This Atlantic article explores the “alternate realities” imagined by one Steven M. Johnson. The “inventor-cartoonist” has had many transformations since his design-beginnings back in the 1970s. Over the years his focus has moved from the purely “funny, funky or silly,” to tackling social issues; from designs that could be “actual, useful products,” to Utopian ideas.

Johnson explains how some of those “fake,” seemingly implausible inventions would eventually come into being:

“In 1975 I started predicting (in my drawings) that store-bought clothing would be sold pre-ripped; I was almost a decade ahead,” he crows. “In 1991 I showed a drawing of a small, radio-controlled vacuum cleaner that could creep under furniture. It was about the size of the Roomba, which was offered a decade later. Mere entertainment is sometimes a vehicle for suggesting what is ‘in the air.'”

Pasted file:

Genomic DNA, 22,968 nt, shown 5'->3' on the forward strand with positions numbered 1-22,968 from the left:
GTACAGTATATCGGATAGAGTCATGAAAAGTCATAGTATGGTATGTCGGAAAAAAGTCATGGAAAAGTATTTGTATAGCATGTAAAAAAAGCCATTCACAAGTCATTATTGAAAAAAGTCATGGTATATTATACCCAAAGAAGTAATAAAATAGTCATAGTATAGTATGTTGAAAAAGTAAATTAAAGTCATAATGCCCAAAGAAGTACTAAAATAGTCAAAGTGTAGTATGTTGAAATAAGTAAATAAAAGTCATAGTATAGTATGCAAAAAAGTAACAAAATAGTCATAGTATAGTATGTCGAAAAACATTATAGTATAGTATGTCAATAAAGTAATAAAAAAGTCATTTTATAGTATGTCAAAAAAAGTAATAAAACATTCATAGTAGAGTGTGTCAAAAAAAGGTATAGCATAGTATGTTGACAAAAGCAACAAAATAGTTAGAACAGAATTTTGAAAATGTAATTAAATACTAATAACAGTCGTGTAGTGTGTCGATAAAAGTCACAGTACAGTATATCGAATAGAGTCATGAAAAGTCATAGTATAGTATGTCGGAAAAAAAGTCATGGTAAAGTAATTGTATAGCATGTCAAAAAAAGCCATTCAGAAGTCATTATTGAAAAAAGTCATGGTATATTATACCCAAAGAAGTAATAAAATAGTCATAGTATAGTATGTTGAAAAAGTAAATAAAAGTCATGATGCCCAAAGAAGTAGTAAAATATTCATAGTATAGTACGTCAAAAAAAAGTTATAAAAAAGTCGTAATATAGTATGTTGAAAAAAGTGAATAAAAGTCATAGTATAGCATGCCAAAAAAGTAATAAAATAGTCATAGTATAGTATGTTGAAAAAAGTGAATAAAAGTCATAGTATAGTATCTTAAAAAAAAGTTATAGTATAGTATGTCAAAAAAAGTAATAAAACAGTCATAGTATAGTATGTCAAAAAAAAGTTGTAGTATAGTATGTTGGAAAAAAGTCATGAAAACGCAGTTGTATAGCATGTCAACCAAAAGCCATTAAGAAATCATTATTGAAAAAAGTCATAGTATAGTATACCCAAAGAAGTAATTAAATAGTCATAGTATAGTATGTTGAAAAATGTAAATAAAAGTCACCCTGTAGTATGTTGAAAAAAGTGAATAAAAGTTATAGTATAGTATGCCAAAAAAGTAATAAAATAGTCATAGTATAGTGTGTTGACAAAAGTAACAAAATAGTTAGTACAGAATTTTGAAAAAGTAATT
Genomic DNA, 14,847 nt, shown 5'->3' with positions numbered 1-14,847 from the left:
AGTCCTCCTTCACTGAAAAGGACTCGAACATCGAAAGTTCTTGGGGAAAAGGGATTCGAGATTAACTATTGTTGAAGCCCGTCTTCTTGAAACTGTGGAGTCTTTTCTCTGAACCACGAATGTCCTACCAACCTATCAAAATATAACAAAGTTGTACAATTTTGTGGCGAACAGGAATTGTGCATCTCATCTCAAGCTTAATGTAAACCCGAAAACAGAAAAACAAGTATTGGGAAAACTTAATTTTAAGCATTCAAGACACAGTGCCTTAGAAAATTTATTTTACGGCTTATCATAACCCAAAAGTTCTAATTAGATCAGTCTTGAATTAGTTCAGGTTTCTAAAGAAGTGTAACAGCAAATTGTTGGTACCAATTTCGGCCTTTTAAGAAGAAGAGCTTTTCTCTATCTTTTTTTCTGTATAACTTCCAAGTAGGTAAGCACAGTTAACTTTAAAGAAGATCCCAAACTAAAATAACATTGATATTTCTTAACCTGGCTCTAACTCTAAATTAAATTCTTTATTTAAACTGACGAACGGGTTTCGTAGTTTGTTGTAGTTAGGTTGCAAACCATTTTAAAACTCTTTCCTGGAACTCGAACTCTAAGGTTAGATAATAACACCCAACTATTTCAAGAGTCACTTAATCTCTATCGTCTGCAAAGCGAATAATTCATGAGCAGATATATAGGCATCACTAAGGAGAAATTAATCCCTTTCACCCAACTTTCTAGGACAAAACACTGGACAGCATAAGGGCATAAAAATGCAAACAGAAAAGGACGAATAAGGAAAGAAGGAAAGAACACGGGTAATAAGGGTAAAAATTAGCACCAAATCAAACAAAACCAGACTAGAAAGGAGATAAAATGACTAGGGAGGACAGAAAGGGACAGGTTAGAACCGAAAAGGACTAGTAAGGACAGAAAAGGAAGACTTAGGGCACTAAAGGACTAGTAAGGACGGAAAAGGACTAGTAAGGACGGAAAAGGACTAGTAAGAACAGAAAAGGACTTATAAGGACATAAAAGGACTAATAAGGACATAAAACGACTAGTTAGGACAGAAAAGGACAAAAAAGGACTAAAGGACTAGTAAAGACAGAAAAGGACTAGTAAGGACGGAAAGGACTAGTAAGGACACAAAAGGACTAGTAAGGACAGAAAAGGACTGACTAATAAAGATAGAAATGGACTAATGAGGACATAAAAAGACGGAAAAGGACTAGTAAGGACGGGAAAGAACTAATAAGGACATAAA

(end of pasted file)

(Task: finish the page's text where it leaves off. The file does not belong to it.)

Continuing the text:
Lisa Dusenbery is the former managing editor of The Rumpus. More from this author →